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Banks hire more staff to satisfy customers

Banks hire more staff to satisfy customers

Banks have got the message that although customers may be “going electronic” , they still like dealing with people, KPMG’s annual banking and finance survey finds.

Releasing the 18th annual KPMG Financial Institutions Performance Survey, the firm’s Banking and Finance Group Chairman, Andrew Dinsdale said the survey records the first significant increase in the number of bank employees in a number of years.

Mr Dinsdale said staff employed by the registered banks grew by almost 4 percent or 840 people during the year. And the increase wasn’t entirely attributable to the expansion of Kiwibank which last year reversed the decline in bank branch numbers.

“The majority of this growth is attributable to the major banks and Kiwibank. ASB Bank, which prides itself on its levels of customer service, led the way with an increase of 211 employees over 2002.

“This is due to the general growth in the bank’s business. Employees have been added across most business units. ANZ’s increase in headcount stems from an increase in front line staff numbers within the branches as the bank continues to focus on customer satisfaction.

“I think we can say with some certainty that banks have got the message that customers like to be able to deal with real people when they carrying out their banking transactions.”

Kiwibank increased staff by just over 100 while all the major banks recorded increases, the smallest being Westpac with 57.

“This year, we have seen further growth in branch numbers and the extension of operating hours to include weekends as banks align their opening hours with the general retail community, especially where branches are situated in shopping malls.”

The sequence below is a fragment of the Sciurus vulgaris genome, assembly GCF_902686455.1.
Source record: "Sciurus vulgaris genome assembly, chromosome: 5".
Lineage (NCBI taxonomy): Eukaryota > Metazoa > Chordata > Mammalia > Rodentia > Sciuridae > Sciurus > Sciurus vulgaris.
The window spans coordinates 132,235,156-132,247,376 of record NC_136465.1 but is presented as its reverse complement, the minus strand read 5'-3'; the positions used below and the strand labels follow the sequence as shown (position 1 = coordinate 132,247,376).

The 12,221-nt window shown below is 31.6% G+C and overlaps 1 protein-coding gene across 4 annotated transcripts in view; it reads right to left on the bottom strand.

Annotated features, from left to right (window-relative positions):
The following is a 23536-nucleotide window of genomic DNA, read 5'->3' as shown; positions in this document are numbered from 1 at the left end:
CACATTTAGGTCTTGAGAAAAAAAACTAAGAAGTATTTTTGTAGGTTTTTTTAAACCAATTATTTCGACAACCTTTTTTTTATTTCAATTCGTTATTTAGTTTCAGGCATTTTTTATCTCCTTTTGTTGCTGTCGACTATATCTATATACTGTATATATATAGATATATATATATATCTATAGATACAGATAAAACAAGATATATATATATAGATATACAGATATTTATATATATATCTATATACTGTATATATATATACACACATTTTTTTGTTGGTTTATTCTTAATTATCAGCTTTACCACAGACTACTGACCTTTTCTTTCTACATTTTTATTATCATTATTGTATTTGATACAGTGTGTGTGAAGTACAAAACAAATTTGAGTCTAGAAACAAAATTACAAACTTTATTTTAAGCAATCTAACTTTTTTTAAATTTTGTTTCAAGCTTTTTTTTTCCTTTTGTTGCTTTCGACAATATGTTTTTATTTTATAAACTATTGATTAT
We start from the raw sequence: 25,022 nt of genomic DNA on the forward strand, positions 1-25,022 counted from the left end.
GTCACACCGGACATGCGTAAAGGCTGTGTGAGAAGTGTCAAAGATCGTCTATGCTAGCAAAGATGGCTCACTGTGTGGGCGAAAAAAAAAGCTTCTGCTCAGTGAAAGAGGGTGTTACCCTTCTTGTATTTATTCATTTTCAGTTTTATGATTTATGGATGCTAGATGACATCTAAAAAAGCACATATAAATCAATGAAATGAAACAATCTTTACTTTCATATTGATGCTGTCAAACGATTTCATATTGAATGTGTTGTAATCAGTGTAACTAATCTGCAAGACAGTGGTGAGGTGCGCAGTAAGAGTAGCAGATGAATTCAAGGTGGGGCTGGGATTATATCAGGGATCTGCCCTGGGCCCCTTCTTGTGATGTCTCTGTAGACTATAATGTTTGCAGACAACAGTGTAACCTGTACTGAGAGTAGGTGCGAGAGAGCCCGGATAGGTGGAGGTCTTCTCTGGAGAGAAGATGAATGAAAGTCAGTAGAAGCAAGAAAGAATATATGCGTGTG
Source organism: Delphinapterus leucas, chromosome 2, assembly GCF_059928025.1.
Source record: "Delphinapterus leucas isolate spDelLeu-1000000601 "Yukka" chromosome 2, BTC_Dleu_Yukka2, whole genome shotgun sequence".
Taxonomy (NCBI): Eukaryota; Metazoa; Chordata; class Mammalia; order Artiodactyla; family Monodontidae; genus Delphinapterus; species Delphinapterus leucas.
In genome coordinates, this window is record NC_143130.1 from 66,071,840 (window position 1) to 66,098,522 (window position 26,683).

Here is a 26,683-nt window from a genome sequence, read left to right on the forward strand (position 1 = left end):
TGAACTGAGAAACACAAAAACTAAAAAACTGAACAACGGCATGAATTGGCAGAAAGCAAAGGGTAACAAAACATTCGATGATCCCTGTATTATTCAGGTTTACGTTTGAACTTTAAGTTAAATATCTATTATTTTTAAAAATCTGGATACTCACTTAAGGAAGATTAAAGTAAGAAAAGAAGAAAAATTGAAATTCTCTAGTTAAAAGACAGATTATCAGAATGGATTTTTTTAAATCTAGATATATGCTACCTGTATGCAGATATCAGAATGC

Mr Dinsdale said New Zealand continues to be a leader globally in the penetration of electronic banking as the country evolves towards a cash-less society. He said that of all payments made in 2003, 88 percent were made by electronic means.

“Banks place great importance on the performance of their technology and invest substantial amounts of time and money in order to stay at the cutting edge.”

EFTPOS remains the most popular method of payment. The number and value of transactions continues to expand. In 2003, the total number of transactions increased by almost 15 percent, reaching 670 million. The total value of the transactions was $36.3 billion.

“Interestingly, there has been an 11 percent decline in the number of credit cards on issue, although no slow-down in transaction activity. The decline is likely to reflect the fact that people are holding fewer cards but banks are allowing customers higher limits.”

Mr Dinsdale said cheques now represent only 12 percent of all transaction methods, a remarkable decline given that as late as 1997 they were the preferred transaction method.

“It seems only a matter of time before cheques find themselves watching the banking sector from the stands, reminiscing about the days when they were the major players,” he said.

The survey notes that the University of Auckland survey records 60 percent of internet users have signed up for internet banking, up from 49 percent in 2002. It records the major frustration within the industry being security issues around internet banking, with customers of a number of banks being the target of attempts to secure account details and passwords.

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